12   Receiver’s Rpt., Doc. 119, at 77-78.)         Despite Rodis’ requests

13   and complaints, RLG continued to solicit and bring on clients

14   until April 11, 2009.        (McCullar Decl. ¶ 12.)     Rodis did not stop

15   ongoing deceptive solicitations in RLG’s name.           Notwithstanding

16   his dissatisfaction with D’Antonio, and although he maintained a

17   law office at another location (Lewis Decl. Att. D), Rodis did

18   continue working with D’Antonio at the RLG/ALG/TFG complex until

19   May 28, 2009, when the Receiver took control of the premises

20   (Temp. Receiver’s Rpt., Doc. 119 at 1).

21              32.   Fifteen consumers testified that they rarely or

22   never spoke to Rodis, or spoke to him only after complaining or

23   when facing imminent foreclosure, and did not experience positive

24   results when they did.       (Barrett-Sparrow Decl. ¶¶ 13-23, Sept.

25   18, 2009; Brand Decl. ¶¶ 10, 12-13, April 2, 2009; Caley Decl. ¶¶

26   18-30, Sept. 18, 2009; Castro Decl. ¶¶ 10-25, Sept. 22, 2009;

27   Eddinger Decl. ¶¶ 7-12, April 20, 2009; Hottel Decl. ¶¶ 13-20,

28   Sept. 16, 2009; Linares Decl. ¶¶ 11-24, Sept. 29. 2009; Mitchell

                                          11
      Case 8:99-cv-01266-AHS-EE   Document 321    Filed 01/15/2010   Page 15 of 67



 1   Decl. ¶¶ 6-8, 12-15, Sept. 17, 2009; Peralta Decl. ¶¶ 10-21,

 2   Sept. 25, 2009; Pocasangre Decl. ¶¶ 11-12, November 2, 2009; Reed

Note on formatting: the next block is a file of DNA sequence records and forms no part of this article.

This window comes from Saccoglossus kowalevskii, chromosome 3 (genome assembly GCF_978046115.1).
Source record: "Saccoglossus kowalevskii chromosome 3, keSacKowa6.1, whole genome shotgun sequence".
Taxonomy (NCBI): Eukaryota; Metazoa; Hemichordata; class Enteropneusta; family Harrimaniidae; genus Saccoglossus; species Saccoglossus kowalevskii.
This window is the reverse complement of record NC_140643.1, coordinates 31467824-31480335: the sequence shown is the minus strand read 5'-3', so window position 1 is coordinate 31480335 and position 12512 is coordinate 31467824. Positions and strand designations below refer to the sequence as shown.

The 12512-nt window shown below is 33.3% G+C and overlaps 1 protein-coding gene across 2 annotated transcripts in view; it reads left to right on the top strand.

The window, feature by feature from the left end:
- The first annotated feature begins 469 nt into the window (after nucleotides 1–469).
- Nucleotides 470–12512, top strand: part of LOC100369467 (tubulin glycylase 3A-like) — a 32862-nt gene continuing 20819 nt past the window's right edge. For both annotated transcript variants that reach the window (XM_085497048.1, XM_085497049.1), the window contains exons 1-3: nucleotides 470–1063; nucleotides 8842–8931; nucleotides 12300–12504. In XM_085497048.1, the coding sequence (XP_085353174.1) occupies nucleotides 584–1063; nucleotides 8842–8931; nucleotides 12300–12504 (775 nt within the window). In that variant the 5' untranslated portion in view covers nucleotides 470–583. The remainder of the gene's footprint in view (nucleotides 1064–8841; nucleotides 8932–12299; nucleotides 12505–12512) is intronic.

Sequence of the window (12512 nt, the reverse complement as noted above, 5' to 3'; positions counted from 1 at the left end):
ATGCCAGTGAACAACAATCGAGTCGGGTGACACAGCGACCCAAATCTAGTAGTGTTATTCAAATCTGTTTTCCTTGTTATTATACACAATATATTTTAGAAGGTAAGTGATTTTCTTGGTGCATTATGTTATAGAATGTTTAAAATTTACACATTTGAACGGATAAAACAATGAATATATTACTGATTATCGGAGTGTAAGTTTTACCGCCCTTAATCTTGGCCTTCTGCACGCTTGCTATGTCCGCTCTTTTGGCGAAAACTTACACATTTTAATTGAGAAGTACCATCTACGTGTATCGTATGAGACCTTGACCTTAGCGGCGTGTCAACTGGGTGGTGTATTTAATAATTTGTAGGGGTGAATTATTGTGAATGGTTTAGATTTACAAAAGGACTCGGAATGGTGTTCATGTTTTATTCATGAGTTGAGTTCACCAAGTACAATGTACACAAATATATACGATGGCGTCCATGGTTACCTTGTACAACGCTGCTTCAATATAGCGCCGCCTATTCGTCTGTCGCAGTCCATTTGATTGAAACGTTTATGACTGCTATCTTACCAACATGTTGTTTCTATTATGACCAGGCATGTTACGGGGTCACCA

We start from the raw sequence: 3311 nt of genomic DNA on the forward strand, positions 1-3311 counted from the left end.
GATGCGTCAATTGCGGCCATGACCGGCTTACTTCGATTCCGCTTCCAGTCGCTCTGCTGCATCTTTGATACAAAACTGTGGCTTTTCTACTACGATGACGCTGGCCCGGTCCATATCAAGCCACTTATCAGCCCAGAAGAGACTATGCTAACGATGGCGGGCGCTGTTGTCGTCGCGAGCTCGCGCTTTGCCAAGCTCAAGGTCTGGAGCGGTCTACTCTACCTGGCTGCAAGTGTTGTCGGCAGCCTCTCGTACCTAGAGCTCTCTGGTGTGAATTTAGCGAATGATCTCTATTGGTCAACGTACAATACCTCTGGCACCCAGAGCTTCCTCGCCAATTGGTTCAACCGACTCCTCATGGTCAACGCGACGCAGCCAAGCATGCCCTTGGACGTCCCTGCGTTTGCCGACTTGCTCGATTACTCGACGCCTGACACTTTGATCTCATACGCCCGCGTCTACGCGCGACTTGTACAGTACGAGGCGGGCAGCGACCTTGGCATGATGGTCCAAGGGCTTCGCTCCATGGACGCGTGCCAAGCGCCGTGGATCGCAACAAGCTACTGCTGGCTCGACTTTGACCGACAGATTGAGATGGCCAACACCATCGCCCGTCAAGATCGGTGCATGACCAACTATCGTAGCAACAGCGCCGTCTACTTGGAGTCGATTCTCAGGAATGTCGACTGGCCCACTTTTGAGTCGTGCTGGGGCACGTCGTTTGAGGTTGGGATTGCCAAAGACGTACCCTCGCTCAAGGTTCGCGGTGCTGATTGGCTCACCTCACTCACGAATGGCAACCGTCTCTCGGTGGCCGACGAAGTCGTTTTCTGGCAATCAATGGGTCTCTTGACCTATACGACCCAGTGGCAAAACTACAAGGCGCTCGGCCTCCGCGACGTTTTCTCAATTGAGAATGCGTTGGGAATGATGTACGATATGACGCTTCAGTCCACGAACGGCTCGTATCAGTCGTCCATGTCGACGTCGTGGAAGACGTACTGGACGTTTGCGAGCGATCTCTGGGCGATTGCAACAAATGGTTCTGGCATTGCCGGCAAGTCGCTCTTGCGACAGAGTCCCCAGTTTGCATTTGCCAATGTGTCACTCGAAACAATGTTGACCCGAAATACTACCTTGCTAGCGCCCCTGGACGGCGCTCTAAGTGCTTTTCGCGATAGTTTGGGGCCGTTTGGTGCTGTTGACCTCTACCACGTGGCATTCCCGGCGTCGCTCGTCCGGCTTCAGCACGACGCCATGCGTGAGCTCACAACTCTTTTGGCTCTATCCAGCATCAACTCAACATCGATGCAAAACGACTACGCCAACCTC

3   Decl. ¶¶ 14-26, Oct. 2, 2009; Reyes Decl. ¶¶ 5-19, Sept. 23,

 4   2009; Rodriguez Decl. ¶¶ 13-28, Sept. 18, 2009; Servin Decl. ¶¶

 5   16-20, 22-28, Sept. 18, 2009; Shusterman Decl. ¶¶ 12-22, Sept.

 6   29, 2009.)    D’Antonio identified five consumers who testified

 7   that Rodis provided assistance.1        (Aiello Decl. ¶¶ 6-7, Sept. 16,

 8   2009; Barton Decl. ¶ 6, Aug. 29, 2009; Bernard Decl. ¶¶ 6-7,

 9   Sept. 16, 2009; Dynek Decl. ¶ 5, Sept. 15, 2009; Young Decl. ¶ 7,

10   Sept. 10, 2009.)2     However, testimony that Rodis was in contact

11   with five consumers does not refute nor overcome the evidence

12   that Rodis’ involvement was minimal.

13                33.   Rodis admitted that RLG had not conducted a

14   forensic audit.     (Kane Decl. ¶ 6; Temp. Receiver’s Rpt., Doc. 119

15   at 10.)

16                           3.   Contempt Defendant ALG.

17                34.   ALG is also located at 1100 Town and Country Road,

18   Orange, California.     (R. Lewis Decl. ¶ 42.)

19                35.   D’Antonio recruited Chavarela to be associated

20   with his foreclosure prevention and loan modification operations.

21   (Exs. 21, 24, 53-55; Temp. Receiver’s Rpt., Doc. 119 at 5, 74-77;

22   K. Johnson Decl. ¶¶ 2-3; Kane Decl. ¶¶ 2-3.)

23
          1
24         RLG also submitted these consumer declarations previously
     in connection with RLG’s September 18, 2009 Application for an
25   order requiring the Receiver to permit Rodis to work for these
     clients. (See Doc. 219.)
26
          2
           D’Antonio submitted testimony from another consumer,
27   Deborah Ray, which references work performed by “Ron and his
     staff,” but does not clearly contain testimony that Ms. Ray ever
28
     worked directly with Rodis. (Ray Decl. ¶¶ 8-9, Sept. 16, 2009.)

                                        12
      Case 8:99-cv-01266-AHS-EE   Document 321   Filed 01/15/2010   Page 16 of 67



 1               36.   The FTC took the deposition of Chavarela on August